Faye, Pennsylvania

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Build in Routines and Encourage Pleasurable Activities

For an AD parent who lacks memory, eating or dressing may be new experiences each day. You can help your parent feel less anxious and more secure if you create a routine and schedule the same morning, afternoon, and evening activities at roughly the same times every day.

As the disease progresses, your parent’s ability to participate will be limited, but you can adjust and simplify your routines accordingly. For example:

  • Take shorter morn­ing walks.
  • Confine gardening activities to one plant, one flower pot, and a small bag of soil.
  • Limit helping with housekeeping to folding two or three laundry items.

As short-term memory fades, memories of enjoyable events from earlier years take on added importance.

  • Religious services learned as a child remain comforting.
  • Music enjoyed decades ago may bring pleasure because the words and tunes, stored in long-term memory, will still be familiar.
  • Looking at photographs of earlier family life and memory boxes filled with your parent’s favorite items are good for stimulating memory.

Whether your parent is at home or in a nursing home, feeling appreciated and a part of the family remains critically important. When possible, try to involve your parent in pleasurable activities you can enjoy together: walking, listening to music, talking, or singing songs. Include your parent in the family’s routine as much as possible to make him feel comfortable and loved.

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Use Day-Care Programs

Dementia-specific or Alzheimer’s-specific day-care programs can be invaluable for an AD parent and caregiver. Many are subsidized by grants that allow users to pay on a sliding scale, many are free, and some provide transportation. One to three days (or more) each week can help provide stimulating social and mental activities for your parent. For you, it may just provide enough freedom and time off from caregiving duties to make a substantial difference in your life and your family’s life.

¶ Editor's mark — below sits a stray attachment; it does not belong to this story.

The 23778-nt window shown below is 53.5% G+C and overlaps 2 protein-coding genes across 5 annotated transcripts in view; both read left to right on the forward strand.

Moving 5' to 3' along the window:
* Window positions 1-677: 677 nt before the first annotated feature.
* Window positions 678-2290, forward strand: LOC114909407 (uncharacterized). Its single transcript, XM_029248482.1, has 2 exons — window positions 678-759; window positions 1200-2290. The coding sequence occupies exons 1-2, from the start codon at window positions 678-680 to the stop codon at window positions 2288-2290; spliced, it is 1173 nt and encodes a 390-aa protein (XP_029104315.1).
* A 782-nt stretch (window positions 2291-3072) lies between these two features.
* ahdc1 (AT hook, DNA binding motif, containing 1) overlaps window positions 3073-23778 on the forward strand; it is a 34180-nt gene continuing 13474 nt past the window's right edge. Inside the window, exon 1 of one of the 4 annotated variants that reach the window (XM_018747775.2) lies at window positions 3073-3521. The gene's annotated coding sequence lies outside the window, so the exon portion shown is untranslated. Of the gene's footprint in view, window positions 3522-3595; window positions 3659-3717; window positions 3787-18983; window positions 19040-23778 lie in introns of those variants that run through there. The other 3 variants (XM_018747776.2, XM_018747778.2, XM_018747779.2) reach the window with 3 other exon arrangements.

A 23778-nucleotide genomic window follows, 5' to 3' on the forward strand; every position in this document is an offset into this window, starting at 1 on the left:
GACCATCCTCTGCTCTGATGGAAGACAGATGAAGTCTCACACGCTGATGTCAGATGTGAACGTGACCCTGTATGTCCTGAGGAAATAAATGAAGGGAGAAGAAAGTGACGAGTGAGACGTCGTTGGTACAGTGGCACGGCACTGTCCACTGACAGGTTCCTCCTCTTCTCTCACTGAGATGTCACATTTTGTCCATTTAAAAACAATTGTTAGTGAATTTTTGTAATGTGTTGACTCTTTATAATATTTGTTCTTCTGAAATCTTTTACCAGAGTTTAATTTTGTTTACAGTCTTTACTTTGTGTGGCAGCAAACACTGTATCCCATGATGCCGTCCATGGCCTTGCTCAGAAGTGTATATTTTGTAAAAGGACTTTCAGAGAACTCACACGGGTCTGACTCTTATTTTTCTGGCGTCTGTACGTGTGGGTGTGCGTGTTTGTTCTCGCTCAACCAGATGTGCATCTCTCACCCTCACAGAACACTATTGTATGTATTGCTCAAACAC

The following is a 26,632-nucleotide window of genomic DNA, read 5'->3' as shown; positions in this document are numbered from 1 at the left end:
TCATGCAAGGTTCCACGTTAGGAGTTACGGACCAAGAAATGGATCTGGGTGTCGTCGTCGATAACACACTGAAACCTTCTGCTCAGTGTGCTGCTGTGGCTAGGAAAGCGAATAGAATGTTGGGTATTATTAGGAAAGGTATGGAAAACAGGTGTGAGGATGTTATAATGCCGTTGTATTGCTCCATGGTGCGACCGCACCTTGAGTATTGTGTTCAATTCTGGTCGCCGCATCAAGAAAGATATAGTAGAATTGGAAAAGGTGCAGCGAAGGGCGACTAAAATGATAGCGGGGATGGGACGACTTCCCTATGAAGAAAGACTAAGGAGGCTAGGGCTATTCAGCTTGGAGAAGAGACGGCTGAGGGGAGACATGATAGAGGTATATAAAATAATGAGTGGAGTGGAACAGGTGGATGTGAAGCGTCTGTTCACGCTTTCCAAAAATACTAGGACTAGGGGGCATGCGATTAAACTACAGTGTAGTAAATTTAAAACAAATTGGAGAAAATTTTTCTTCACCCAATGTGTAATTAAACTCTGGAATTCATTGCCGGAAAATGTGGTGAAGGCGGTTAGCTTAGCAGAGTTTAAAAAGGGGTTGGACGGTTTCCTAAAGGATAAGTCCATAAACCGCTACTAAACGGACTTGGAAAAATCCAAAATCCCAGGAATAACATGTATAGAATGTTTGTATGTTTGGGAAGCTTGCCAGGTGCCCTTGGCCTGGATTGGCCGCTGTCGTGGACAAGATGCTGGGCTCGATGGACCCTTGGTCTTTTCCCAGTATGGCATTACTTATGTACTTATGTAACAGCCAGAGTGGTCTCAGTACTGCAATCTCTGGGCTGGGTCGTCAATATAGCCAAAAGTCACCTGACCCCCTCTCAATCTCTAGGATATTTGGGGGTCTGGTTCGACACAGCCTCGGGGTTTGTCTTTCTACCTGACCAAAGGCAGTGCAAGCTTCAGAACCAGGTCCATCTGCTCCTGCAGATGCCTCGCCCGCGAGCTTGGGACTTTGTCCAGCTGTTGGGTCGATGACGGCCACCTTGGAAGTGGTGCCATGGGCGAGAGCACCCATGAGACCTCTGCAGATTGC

“There is no greater joy or pleasure then seeing my dad dance and sing and laugh. When he began to lose his memory and say and do inappropriate things, his healthy friends dropped him as if he had the plague. I always wanted to say, ‘It’s not contagious.’ But he was left alone. Now he goes to day-care and this wonderful man has come back to life. I know that some people don’t do as well in a social setting, but this is made for Dad’s personality. He just needed a place that accepted him for who he is today.”

Theresa, California

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Take Appropriate Safety Measures

Act now. Don’t wait for an accident before you take simple safety measures. Intervene at the first sign of impairment.

  • Remove scatter rugs and make sure all electrical cords are out of walking areas. An AD parent is many times more likely to take shuffling steps, trip, and fall.
  • Call a professional to install railings on stairs and grab bars in the bath or shower so your parent can use them to balance and to avoid falls.
  • Add more lamps or change bulbs to a higher wattage if current systems can tolerate the increase. Your parent will need bright lighting to avoid tripping or bumping into table edges.
  • Place night-lights throughout the house to help avoid stumbling or falling if your parent wanders during the night. Pay particular attention to stairways.
  • Place a safety gate on stairways. Make certain someone is available to open the gate in case of an emergency.
  • If your parent wanders, raise the lock on outside-access doors above your parent’s reach or Velcro a cloth the same color as the wall over the doorknob. This will make the doorknob almost invisible and keep your parent from opening the door. Do not try either of these or block exits unless your parent has 24-hour supervision to help evacuate in an emergency.
  • Make certain chairs are heavy enough to stay put if your parent suddenly ‘plops’ down; many kitchen or dining room chairs can skid out or tip backward and cause a fall.
  • As the level of impairment increases, be certain balconies and walkways are only accessible under supervision.
  • Secure all medications, even over-the-counter remedies such as aspirin, laxatives, and vitamins.
  • Firearms and chemicals, including household-cleaning products and insect sprays, should be stored out of reach in locked cabinets.